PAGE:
Drat! Just when I thoughts I was in the running to complete preparations for my first real season of racing in the SCCA, I find I had some bad information on the requirements. It seems I may need a roll cage for the TCS T1 class that I plan to participate in. It was hard enough to buy seats that fit (that took three different sets through trial and error) and finally get them installed. Please note that both of the previous two sets stated that they fit the 2001 Corvette Z06. I guess they assumed you did not want to close your doors, roll up your windows, etc.
Roll cage! Now we are seriously drilling holes and welding stuff to the car. No more going back to selling this as a Corvette driven by a little old lady from Pasadena to go back and forth to church on Sundays. It will be clear this car had definitely seen some track time. Oh well, after GM goes out of business, maybe it will be a collector’s item.
Nothing like a little added stress towards maintaining that delicate “work / race balance” – especially with work being so calm and constant at AOL over the last few weeks. One of my cats is sick too – so it only makes sense that the racing hobby throws me a curve ball just to keep things all in perfect harmony.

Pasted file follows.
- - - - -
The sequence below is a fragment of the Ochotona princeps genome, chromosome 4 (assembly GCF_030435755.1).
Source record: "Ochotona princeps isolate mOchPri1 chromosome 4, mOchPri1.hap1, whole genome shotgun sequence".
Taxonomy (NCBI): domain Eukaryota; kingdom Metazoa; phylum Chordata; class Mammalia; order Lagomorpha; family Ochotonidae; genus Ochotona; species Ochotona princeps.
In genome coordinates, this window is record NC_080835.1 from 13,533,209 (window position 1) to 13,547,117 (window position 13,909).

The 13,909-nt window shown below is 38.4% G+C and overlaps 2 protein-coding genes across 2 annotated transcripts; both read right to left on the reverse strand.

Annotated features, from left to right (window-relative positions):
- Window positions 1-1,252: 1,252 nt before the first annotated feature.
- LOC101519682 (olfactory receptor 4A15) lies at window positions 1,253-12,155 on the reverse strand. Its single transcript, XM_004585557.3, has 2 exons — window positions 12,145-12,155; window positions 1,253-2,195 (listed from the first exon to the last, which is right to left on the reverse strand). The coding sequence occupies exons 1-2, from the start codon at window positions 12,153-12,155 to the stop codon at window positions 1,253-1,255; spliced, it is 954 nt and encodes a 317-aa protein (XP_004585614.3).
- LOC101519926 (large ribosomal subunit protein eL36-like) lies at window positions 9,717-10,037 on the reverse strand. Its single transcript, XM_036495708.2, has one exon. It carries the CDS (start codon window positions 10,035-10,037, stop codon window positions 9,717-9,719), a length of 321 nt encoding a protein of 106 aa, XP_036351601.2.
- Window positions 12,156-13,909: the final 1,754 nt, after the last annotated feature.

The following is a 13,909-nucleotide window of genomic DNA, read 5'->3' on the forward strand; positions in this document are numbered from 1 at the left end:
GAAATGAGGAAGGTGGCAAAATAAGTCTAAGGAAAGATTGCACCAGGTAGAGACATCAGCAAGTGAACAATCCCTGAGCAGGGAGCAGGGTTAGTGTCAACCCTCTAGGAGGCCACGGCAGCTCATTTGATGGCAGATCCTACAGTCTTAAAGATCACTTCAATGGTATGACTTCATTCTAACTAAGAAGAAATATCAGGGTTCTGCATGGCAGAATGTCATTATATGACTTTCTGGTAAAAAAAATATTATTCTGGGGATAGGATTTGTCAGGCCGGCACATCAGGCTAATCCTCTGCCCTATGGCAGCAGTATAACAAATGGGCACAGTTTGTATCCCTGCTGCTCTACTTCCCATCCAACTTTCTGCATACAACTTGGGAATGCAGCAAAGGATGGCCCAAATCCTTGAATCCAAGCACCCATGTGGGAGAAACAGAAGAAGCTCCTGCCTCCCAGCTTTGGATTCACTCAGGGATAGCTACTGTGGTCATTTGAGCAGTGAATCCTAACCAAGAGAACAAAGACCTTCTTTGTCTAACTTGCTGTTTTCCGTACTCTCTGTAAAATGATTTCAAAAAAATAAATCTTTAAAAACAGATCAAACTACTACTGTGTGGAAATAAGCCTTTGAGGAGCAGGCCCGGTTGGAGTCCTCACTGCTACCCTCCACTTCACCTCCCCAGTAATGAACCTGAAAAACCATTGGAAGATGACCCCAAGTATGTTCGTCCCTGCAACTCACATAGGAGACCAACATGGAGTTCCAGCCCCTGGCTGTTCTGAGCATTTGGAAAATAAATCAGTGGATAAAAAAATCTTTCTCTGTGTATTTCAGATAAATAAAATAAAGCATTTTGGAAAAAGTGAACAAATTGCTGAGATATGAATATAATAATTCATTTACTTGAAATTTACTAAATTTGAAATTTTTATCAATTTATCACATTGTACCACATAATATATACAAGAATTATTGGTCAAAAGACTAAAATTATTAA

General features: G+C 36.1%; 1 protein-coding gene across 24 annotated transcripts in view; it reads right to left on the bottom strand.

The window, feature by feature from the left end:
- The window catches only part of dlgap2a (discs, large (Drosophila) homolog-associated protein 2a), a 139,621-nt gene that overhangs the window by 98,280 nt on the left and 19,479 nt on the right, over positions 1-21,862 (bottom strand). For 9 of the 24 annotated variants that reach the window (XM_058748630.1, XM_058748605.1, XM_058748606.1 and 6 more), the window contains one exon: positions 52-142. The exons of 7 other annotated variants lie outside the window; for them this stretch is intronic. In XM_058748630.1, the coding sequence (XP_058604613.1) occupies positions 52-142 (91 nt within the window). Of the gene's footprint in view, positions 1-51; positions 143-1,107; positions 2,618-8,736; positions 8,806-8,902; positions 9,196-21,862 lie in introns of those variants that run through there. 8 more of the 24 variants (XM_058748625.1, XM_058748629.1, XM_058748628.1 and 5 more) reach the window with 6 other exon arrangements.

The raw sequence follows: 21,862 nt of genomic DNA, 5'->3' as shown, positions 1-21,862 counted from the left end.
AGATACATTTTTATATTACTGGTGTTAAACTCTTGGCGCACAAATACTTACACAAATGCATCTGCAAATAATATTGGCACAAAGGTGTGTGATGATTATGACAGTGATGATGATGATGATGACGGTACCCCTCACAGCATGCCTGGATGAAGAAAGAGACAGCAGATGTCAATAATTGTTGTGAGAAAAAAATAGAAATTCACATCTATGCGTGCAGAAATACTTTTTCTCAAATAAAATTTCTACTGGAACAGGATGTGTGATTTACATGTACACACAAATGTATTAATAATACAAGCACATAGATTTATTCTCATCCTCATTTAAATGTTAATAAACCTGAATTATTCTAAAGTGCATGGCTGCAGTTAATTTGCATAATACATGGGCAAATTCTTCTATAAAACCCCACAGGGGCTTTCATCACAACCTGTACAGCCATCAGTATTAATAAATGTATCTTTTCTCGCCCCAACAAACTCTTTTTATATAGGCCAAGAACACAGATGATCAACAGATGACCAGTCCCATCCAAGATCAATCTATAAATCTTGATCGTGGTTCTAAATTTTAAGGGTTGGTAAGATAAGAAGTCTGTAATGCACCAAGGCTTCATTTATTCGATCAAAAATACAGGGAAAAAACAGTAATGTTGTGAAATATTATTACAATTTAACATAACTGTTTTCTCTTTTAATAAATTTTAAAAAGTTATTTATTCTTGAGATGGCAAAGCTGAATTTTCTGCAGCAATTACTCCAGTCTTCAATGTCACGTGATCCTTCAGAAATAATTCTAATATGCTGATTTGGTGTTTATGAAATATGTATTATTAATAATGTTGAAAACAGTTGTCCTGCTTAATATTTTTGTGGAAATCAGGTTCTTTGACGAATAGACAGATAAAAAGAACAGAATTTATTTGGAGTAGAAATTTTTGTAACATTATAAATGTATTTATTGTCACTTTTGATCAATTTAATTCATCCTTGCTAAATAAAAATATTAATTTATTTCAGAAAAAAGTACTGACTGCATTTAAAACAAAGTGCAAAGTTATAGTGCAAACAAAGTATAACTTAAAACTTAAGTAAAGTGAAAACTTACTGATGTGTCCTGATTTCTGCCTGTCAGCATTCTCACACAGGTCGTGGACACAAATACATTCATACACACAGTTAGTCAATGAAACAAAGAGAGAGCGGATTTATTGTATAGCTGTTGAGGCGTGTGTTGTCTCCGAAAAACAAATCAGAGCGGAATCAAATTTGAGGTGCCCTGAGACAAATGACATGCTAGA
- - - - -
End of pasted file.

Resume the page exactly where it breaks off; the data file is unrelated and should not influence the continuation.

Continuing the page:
Oh well, I know I can use this car (if not in the shop getting the roll cage) or my newer 2006 Z06 Corvette for the Saturday April 4th SCCA Performance Driving Event (PDX). I will also be OK testing out the new Ferraris and Lamborghinis with World Class Driving even if I cannot get this beast race ready. So at least the whole summer will not be a bust for going fast.
The trials and tribulations of the need for speed.